Unintended Consequences

Media274The onset of winter in Alaska is inevitable; there is no such inevitability when it comes to our past experiences adequately preparing us for an uncertain future.

I’ve just wrapped up my first tour as an SPE Distinguished Lecturer. I gave talks in Grand Junction CO, Denver, Minot ND, Anchorage AK, Fairbanks AK, and San Ramon CA (by the way, the high when I was in Fairbanks was minus 9 degrees C). The audiences have been great – very involved, lots of good questions.

First, two observations about Alaska. 1) The unofficial luggage of Alaska is a large plastic container wrapped with duct tape. I saw at least a dozen of these put through as checked baggage by various people in the airports there. And 2) Alaska is incredible. This was my first time to the state, and I was gawking out the windows of the plane, both from Seattle to Anchorage and from Anchorage to Fairbanks. The attached photos are of the Alaska Range southwest of Fairbanks. I would have taken pictures of the Alaskan coast from Juneau up to Anchorage, but it seemed rude to lean across the woman who was in the window seat, so these will have to do. I can see why people who grow up here often don’t want to leave.

Second, what I found fascinating in Minot was that the main topic of conversation wasn’t the price of oil, the success of the fracking jobs in the Bakken formation (one of the hottest oil shale plays in the country), or the production rates out of the wells. It was rent – specifically, how outrageously high rents had become for single rooms in houses, let alone apartments. It was all anyone talked about, even those who own their houses (“I can’t believe that the rent for that apartment is twice what my mortgage is!”).

Welcome to a 21st century boom town. Minot (population ~45,000) is actually in better shape than Williston (population ~15,000 before the recent flood of laborers). There are stories about young men living in their cars, not because the rents are too high, but because there are literally no places left to rent (that should be fun when winter hits). While long-term residents are happy for the influx of money into the local economy (especially those who are receiving royalty checks), they are less than thrilled with the sudden influx of thousands of young men whose idea of a good time in the evening is, shall we say, more lively than the norm for that area. The disruption to the serene rural lifestyle which has existed for generations is enormous.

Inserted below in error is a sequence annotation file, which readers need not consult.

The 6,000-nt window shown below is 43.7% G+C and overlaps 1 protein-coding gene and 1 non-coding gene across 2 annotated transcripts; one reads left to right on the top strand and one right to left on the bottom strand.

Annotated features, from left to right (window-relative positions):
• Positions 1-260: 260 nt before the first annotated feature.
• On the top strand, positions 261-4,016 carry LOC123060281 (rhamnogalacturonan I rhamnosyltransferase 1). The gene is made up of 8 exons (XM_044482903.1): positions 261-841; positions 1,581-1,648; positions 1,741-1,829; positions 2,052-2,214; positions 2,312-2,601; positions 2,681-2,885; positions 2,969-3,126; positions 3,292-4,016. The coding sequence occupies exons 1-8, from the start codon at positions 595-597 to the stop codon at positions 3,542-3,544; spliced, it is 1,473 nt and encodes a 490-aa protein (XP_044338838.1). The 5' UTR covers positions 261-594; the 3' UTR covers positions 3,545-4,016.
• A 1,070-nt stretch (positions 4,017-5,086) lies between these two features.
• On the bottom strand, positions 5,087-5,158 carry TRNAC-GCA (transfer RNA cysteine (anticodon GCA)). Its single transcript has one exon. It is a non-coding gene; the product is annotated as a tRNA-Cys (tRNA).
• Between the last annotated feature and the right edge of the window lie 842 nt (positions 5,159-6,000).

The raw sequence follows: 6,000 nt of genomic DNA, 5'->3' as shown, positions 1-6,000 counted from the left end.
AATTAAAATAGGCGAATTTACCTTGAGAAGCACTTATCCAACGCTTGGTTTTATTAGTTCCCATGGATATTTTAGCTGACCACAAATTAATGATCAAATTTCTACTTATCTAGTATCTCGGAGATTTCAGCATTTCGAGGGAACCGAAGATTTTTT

And it’s not just the rents and the jockeying for “alpha male” status among the newcomers during happy hour. The second-most discussed issue was who should pay for repairing and maintaining the roads which are being crushed by the constant parade of trucks back and forth to the field operations, and which roads should be repaired. One of the reasons my presentation was moved from Williston to Minot is that what used to be a 5-minute trip across town in Williston can now take 30 minutes, according to some of the attendees at my talk.

Now, the benefits from domestic production of energy are obviously huge, and the benefits to North Dakota have been huge. But the law of unintended consequences will not be denied; with almost every advance, benefit, or boon to humanity comes a negative side effect which may or may not have been foreseen. Our ability to harness machines and energy to do hard work for us has increased life spans and leisure time, but also obesity and diabetes. The world is a land of trade-offs.

I have a colleague at the University of Texas who is involved with a group investigating possible uses of geo-engineering to mitigate the effects of global warming, things like spraying sea water high into the atmosphere to reflect sunlight, or dumping iron into the ocean to promote algal blooms which will absorb significant quantities of CO2. These ideas make any sane person nervous – the probability of major unintended consequences is extremely high. To their credit, the group is keenly aware of this, and their reports are quite open about these possibilities.

In the September, 2011 issue of the Harvard Business Review, Gokce Sargut and Rita Gunther McGrath published an article entitled, “Learning to Live with Complexity.” In it, the authors point out that most man-made complex non-linear systems (e.g., economies) are becoming increasingly interconnected, and as this happens, the volatility of these systems increases. Such systems are marked by tipping points and butterfly effects, such that nearly identical starting conditions can result in wildly different results. Greater interconnectivity increases the frequency with which the system crosses these tipping points, cascading into new meta-stable states which do not resemble past history at all. Forecasting with any degree of accuracy is impossible; unintended consequences abound. According to the authors, this is one of the two enormous problems facing managers in today’s complex world (the other being the inability to make sense of a situation when it is impossible to get an overview of how all the parts of a complex system are interacting).

This is a huge issue, one on which I’ll write more in future postings. We need to come to grips with the fact that our experiences as a society for the past several hundred years may not prepare us at all for what is to come. That’s why our strategy development process must look beyond the obvious, identify unintended outcomes where possible, generate contingency plans, and allow us to thrive under a wide variety of possible futures. This is challenging to say the least, but who doesn’t like a challenge?

And if you ever fly to Alaska from Seattle, get a window seat on the right-hand side of the plane.

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